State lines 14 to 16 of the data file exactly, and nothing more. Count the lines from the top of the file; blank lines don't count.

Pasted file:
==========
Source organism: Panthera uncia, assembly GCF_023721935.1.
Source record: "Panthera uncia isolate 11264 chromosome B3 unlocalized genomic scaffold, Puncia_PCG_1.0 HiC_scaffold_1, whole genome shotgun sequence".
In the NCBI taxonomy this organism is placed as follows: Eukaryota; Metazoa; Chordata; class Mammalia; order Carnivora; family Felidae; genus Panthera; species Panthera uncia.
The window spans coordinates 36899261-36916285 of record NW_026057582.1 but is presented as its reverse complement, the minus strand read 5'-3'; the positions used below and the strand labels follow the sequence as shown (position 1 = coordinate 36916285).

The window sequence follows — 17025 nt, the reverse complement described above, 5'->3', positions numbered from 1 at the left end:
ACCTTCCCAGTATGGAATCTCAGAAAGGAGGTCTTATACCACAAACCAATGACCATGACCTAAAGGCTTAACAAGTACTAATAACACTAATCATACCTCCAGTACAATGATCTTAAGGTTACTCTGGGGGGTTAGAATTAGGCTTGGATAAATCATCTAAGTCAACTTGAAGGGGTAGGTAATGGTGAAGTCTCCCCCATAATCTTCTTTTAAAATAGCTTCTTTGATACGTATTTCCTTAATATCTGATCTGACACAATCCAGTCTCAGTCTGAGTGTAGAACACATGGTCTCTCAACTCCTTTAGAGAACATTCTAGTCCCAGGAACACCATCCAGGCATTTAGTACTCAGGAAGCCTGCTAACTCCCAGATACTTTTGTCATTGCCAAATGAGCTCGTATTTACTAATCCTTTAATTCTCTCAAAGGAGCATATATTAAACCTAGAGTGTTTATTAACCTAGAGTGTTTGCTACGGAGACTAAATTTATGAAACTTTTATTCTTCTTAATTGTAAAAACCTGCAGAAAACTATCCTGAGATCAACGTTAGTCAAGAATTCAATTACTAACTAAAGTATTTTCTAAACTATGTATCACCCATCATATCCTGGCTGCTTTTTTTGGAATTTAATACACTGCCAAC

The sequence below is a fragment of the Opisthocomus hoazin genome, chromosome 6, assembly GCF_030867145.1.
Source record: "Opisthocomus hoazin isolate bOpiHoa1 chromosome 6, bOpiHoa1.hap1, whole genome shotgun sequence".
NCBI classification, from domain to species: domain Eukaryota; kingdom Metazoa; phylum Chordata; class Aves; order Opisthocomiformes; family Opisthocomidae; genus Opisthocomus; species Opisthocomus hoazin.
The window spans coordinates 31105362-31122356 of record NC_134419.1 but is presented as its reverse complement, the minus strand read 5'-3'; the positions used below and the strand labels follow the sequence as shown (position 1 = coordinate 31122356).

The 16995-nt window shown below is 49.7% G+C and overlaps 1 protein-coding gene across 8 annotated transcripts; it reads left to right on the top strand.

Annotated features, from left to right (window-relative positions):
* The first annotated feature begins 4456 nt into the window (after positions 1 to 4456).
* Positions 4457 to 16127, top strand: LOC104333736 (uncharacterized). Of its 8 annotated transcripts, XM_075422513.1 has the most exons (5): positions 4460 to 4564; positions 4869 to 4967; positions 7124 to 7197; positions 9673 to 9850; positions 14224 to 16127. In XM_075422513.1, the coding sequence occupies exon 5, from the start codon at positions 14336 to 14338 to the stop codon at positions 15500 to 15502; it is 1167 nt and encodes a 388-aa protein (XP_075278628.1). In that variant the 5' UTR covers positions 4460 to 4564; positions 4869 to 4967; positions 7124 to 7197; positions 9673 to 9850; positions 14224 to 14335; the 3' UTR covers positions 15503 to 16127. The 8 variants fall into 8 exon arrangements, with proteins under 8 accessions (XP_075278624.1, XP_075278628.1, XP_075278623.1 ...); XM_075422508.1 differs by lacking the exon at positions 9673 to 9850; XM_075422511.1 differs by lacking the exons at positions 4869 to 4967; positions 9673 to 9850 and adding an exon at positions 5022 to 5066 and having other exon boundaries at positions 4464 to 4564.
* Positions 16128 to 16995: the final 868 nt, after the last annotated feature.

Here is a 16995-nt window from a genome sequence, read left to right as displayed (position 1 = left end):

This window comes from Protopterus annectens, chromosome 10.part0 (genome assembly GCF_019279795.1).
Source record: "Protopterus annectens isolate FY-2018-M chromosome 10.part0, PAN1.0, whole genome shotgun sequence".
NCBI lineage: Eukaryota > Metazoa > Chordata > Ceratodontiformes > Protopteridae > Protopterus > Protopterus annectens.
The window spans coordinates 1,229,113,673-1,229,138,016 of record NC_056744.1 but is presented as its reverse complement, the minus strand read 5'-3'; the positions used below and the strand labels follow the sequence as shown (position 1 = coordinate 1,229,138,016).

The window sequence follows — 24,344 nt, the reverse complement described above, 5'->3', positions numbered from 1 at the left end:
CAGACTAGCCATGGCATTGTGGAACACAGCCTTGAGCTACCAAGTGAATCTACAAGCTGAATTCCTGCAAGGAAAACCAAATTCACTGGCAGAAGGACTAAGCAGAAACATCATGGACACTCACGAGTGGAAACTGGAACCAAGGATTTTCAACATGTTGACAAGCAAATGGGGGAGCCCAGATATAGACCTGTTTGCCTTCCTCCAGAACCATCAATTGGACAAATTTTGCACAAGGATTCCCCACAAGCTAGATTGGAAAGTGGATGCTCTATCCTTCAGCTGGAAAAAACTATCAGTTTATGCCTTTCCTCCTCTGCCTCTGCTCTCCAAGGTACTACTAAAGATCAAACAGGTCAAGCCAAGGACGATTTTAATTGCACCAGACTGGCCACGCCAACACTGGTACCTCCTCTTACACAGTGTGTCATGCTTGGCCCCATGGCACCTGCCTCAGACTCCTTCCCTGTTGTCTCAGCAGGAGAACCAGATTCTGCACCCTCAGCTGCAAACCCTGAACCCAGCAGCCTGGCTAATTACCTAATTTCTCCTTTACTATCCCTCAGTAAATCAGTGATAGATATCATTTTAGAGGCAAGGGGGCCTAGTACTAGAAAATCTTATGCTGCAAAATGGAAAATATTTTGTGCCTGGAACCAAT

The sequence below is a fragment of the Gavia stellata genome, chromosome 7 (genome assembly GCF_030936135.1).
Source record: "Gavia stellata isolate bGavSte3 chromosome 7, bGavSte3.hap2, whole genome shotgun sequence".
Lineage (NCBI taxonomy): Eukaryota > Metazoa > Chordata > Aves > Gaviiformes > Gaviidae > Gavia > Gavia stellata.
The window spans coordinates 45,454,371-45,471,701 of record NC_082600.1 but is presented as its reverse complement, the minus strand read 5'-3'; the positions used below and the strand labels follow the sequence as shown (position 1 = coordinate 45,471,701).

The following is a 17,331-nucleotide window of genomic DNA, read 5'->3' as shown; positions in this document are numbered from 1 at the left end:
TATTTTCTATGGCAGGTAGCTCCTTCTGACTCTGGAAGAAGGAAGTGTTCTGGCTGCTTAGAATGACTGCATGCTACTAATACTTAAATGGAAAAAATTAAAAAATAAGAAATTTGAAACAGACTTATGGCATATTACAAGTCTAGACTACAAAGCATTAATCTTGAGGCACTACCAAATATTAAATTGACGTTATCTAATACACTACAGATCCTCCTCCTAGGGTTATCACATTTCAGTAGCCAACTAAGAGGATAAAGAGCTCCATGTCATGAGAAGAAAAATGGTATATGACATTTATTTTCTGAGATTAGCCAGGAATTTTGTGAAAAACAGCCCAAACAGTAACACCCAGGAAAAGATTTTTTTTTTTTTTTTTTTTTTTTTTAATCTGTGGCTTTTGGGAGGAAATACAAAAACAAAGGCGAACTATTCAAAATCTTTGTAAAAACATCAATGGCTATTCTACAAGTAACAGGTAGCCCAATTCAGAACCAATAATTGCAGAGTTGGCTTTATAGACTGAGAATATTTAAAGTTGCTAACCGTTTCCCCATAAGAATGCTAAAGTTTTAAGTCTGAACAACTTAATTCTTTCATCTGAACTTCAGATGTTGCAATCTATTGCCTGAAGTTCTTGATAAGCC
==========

* Positions 4457 to 16127, top strand: LOC104333736 (uncharacterized). Of its 8 annotated transcripts, XM_075422513.1 has the most exons (5): positions 4460 to 4564; positions 4869 to 4967; positions 7124 to 7197; positions 9673 to 9850; positions 14224 to 16127. In XM_075422513.1, the coding sequence occupies exon 5, from the start codon at positions 14336 to 14338 to the stop codon at positions 15500 to 15502; it is 1167 nt and encodes a 388-aa protein (XP_075278628.1). In that variant the 5' UTR covers positions 4460 to 4564; positions 4869 to 4967; positions 7124 to 7197; positions 9673 to 9850; positions 14224 to 14335; the 3' UTR covers positions 15503 to 16127. The 8 variants fall into 8 exon arrangements, with proteins under 8 accessions (XP_075278624.1, XP_075278628.1, XP_075278623.1 ...); XM_075422508.1 differs by lacking the exon at positions 9673 to 9850; XM_075422511.1 differs by lacking the exons at positions 4869 to 4967; positions 9673 to 9850 and adding an exon at positions 5022 to 5066 and having other exon boundaries at positions 4464 to 4564.
* Positions 16128 to 16995: the final 868 nt, after the last annotated feature.

Here is a 16995-nt window from a genome sequence, read left to right as displayed (position 1 = left end):